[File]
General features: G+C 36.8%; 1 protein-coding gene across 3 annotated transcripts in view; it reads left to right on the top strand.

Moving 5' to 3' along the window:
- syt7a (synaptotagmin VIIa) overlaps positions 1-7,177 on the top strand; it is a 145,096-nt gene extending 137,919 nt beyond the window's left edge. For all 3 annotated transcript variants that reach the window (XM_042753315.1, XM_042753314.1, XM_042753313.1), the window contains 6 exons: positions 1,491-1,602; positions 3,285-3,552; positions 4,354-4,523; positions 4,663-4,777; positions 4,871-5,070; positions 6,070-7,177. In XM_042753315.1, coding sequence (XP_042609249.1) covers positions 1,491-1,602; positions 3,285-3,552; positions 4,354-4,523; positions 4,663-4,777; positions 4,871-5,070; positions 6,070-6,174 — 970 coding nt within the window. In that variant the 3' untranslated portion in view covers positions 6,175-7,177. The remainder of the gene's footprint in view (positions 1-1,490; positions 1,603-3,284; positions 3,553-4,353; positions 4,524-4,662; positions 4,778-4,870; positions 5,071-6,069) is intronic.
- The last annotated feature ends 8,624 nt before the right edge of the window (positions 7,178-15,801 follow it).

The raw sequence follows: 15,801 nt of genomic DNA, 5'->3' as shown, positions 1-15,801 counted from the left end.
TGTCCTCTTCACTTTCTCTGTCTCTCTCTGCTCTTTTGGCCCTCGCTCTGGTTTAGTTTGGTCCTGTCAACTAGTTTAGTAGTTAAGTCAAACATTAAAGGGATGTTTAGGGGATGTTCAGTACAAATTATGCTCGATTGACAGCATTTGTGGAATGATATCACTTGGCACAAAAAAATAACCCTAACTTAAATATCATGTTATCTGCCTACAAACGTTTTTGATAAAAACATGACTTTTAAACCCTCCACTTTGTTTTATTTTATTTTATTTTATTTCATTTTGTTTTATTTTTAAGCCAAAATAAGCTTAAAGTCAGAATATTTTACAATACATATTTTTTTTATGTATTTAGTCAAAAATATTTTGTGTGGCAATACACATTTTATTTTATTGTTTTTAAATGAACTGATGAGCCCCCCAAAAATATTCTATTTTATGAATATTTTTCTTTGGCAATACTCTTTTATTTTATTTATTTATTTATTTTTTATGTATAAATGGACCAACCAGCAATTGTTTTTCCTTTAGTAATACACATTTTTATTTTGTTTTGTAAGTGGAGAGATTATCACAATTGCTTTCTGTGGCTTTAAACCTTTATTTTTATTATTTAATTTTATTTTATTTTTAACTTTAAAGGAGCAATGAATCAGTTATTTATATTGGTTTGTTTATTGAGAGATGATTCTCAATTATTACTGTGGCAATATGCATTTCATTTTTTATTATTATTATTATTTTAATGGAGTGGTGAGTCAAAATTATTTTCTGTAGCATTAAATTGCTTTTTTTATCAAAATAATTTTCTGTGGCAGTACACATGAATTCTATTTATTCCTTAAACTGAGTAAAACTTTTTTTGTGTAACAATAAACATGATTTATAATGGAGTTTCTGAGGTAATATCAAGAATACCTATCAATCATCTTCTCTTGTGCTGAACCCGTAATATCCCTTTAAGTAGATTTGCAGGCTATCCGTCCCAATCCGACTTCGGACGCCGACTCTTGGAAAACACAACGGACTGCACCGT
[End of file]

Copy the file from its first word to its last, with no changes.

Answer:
General features: G+C 36.8%; 1 protein-coding gene across 3 annotated transcripts in view; it reads left to right on the top strand.

Moving 5' to 3' along the window:
- syt7a (synaptotagmin VIIa) overlaps positions 1-7,177 on the top strand; it is a 145,096-nt gene extending 137,919 nt beyond the window's left edge. For all 3 annotated transcript variants that reach the window (XM_042753315.1, XM_042753314.1, XM_042753313.1), the window contains 6 exons: positions 1,491-1,602; positions 3,285-3,552; positions 4,354-4,523; positions 4,663-4,777; positions 4,871-5,070; positions 6,070-7,177. In XM_042753315.1, coding sequence (XP_042609249.1) covers positions 1,491-1,602; positions 3,285-3,552; positions 4,354-4,523; positions 4,663-4,777; positions 4,871-5,070; positions 6,070-6,174 — 970 coding nt within the window. In that variant the 3' untranslated portion in view covers positions 6,175-7,177. The remainder of the gene's footprint in view (positions 1-1,490; positions 1,603-3,284; positions 3,553-4,353; positions 4,524-4,662; positions 4,778-4,870; positions 5,071-6,069) is intronic.
- The last annotated feature ends 8,624 nt before the right edge of the window (positions 7,178-15,801 follow it).

The raw sequence follows: 15,801 nt of genomic DNA, 5'->3' as shown, positions 1-15,801 counted from the left end.
TGTCCTCTTCACTTTCTCTGTCTCTCTCTGCTCTTTTGGCCCTCGCTCTGGTTTAGTTTGGTCCTGTCAACTAGTTTAGTAGTTAAGTCAAACATTAAAGGGATGTTTAGGGGATGTTCAGTACAAATTATGCTCGATTGACAGCATTTGTGGAATGATATCACTTGGCACAAAAAAATAACCCTAACTTAAATATCATGTTATCTGCCTACAAACGTTTTTGATAAAAACATGACTTTTAAACCCTCCACTTTGTTTTATTTTATTTTATTTTATTTCATTTTGTTTTATTTTTAAGCCAAAATAAGCTTAAAGTCAGAATATTTTACAATACATATTTTTTTTATGTATTTAGTCAAAAATATTTTGTGTGGCAATACACATTTTATTTTATTGTTTTTAAATGAACTGATGAGCCCCCCAAAAATATTCTATTTTATGAATATTTTTCTTTGGCAATACTCTTTTATTTTATTTATTTATTTATTTTTTATGTATAAATGGACCAACCAGCAATTGTTTTTCCTTTAGTAATACACATTTTTATTTTGTTTTGTAAGTGGAGAGATTATCACAATTGCTTTCTGTGGCTTTAAACCTTTATTTTTATTATTTAATTTTATTTTATTTTTAACTTTAAAGGAGCAATGAATCAGTTATTTATATTGGTTTGTTTATTGAGAGATGATTCTCAATTATTACTGTGGCAATATGCATTTCATTTTTTATTATTATTATTATTTTAATGGAGTGGTGAGTCAAAATTATTTTCTGTAGCATTAAATTGCTTTTTTTATCAAAATAATTTTCTGTGGCAGTACACATGAATTCTATTTATTCCTTAAACTGAGTAAAACTTTTTTTGTGTAACAATAAACATGATTTATAATGGAGTTTCTGAGGTAATATCAAGAATACCTATCAATCATCTTCTCTTGTGCTGAACCCGTAATATCCCTTTAAGTAGATTTGCAGGCTATCCGTCCCAATCCGACTTCGGACGCCGACTCTTGGAAAACACAACGGACTGCACCGT